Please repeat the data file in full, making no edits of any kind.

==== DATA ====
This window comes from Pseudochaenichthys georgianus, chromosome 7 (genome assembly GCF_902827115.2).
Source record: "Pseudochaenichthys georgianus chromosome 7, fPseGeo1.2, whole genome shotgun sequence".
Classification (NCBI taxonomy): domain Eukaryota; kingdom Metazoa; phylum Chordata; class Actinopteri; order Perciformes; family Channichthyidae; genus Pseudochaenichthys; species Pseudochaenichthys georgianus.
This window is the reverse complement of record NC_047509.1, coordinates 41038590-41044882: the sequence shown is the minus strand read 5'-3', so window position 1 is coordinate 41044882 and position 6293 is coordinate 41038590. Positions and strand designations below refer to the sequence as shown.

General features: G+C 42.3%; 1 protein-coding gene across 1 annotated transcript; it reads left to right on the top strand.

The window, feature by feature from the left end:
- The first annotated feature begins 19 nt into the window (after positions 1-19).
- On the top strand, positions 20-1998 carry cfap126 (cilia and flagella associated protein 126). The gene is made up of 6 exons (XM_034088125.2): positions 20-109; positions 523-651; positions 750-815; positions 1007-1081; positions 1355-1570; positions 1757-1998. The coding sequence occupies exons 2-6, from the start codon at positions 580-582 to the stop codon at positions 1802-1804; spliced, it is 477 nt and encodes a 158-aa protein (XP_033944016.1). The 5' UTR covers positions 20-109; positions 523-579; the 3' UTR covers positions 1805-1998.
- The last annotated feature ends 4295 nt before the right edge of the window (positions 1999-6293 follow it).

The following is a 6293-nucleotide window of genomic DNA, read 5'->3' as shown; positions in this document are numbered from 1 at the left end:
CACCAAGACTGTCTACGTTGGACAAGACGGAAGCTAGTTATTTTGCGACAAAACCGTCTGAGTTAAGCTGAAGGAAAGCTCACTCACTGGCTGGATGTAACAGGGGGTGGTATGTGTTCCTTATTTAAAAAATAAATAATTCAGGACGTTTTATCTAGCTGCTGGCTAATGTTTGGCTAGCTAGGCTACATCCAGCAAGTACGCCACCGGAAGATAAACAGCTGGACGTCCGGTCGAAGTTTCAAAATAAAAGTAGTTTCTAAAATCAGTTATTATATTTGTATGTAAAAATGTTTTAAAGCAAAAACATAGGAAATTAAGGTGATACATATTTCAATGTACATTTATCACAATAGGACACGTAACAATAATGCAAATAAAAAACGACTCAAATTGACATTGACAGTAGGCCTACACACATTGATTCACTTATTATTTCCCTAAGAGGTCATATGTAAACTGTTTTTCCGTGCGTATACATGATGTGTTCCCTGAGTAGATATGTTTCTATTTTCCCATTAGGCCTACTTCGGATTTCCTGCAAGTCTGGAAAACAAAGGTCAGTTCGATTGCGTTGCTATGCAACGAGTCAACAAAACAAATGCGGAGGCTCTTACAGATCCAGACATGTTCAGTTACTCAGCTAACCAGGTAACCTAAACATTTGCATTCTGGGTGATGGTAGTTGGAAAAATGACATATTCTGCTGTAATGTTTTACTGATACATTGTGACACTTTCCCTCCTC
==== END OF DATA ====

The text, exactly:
This window comes from Pseudochaenichthys georgianus, chromosome 7 (genome assembly GCF_902827115.2).
Source record: "Pseudochaenichthys georgianus chromosome 7, fPseGeo1.2, whole genome shotgun sequence".
Classification (NCBI taxonomy): domain Eukaryota; kingdom Metazoa; phylum Chordata; class Actinopteri; order Perciformes; family Channichthyidae; genus Pseudochaenichthys; species Pseudochaenichthys georgianus.
This window is the reverse complement of record NC_047509.1, coordinates 41038590-41044882: the sequence shown is the minus strand read 5'-3', so window position 1 is coordinate 41044882 and position 6293 is coordinate 41038590. Positions and strand designations below refer to the sequence as shown.

General features: G+C 42.3%; 1 protein-coding gene across 1 annotated transcript; it reads left to right on the top strand.

The window, feature by feature from the left end:
- The first annotated feature begins 19 nt into the window (after positions 1-19).
- On the top strand, positions 20-1998 carry cfap126 (cilia and flagella associated protein 126). The gene is made up of 6 exons (XM_034088125.2): positions 20-109; positions 523-651; positions 750-815; positions 1007-1081; positions 1355-1570; positions 1757-1998. The coding sequence occupies exons 2-6, from the start codon at positions 580-582 to the stop codon at positions 1802-1804; spliced, it is 477 nt and encodes a 158-aa protein (XP_033944016.1). The 5' UTR covers positions 20-109; positions 523-579; the 3' UTR covers positions 1805-1998.
- The last annotated feature ends 4295 nt before the right edge of the window (positions 1999-6293 follow it).

The following is a 6293-nucleotide window of genomic DNA, read 5'->3' as shown; positions in this document are numbered from 1 at the left end:
CACCAAGACTGTCTACGTTGGACAAGACGGAAGCTAGTTATTTTGCGACAAAACCGTCTGAGTTAAGCTGAAGGAAAGCTCACTCACTGGCTGGATGTAACAGGGGGTGGTATGTGTTCCTTATTTAAAAAATAAATAATTCAGGACGTTTTATCTAGCTGCTGGCTAATGTTTGGCTAGCTAGGCTACATCCAGCAAGTACGCCACCGGAAGATAAACAGCTGGACGTCCGGTCGAAGTTTCAAAATAAAAGTAGTTTCTAAAATCAGTTATTATATTTGTATGTAAAAATGTTTTAAAGCAAAAACATAGGAAATTAAGGTGATACATATTTCAATGTACATTTATCACAATAGGACACGTAACAATAATGCAAATAAAAAACGACTCAAATTGACATTGACAGTAGGCCTACACACATTGATTCACTTATTATTTCCCTAAGAGGTCATATGTAAACTGTTTTTCCGTGCGTATACATGATGTGTTCCCTGAGTAGATATGTTTCTATTTTCCCATTAGGCCTACTTCGGATTTCCTGCAAGTCTGGAAAACAAAGGTCAGTTCGATTGCGTTGCTATGCAACGAGTCAACAAAACAAATGCGGAGGCTCTTACAGATCCAGACATGTTCAGTTACTCAGCTAACCAGGTAACCTAAACATTTGCATTCTGGGTGATGGTAGTTGGAAAAATGACATATTCTGCTGTAATGTTTTACTGATACATTGTGACACTTTCCCTCCTC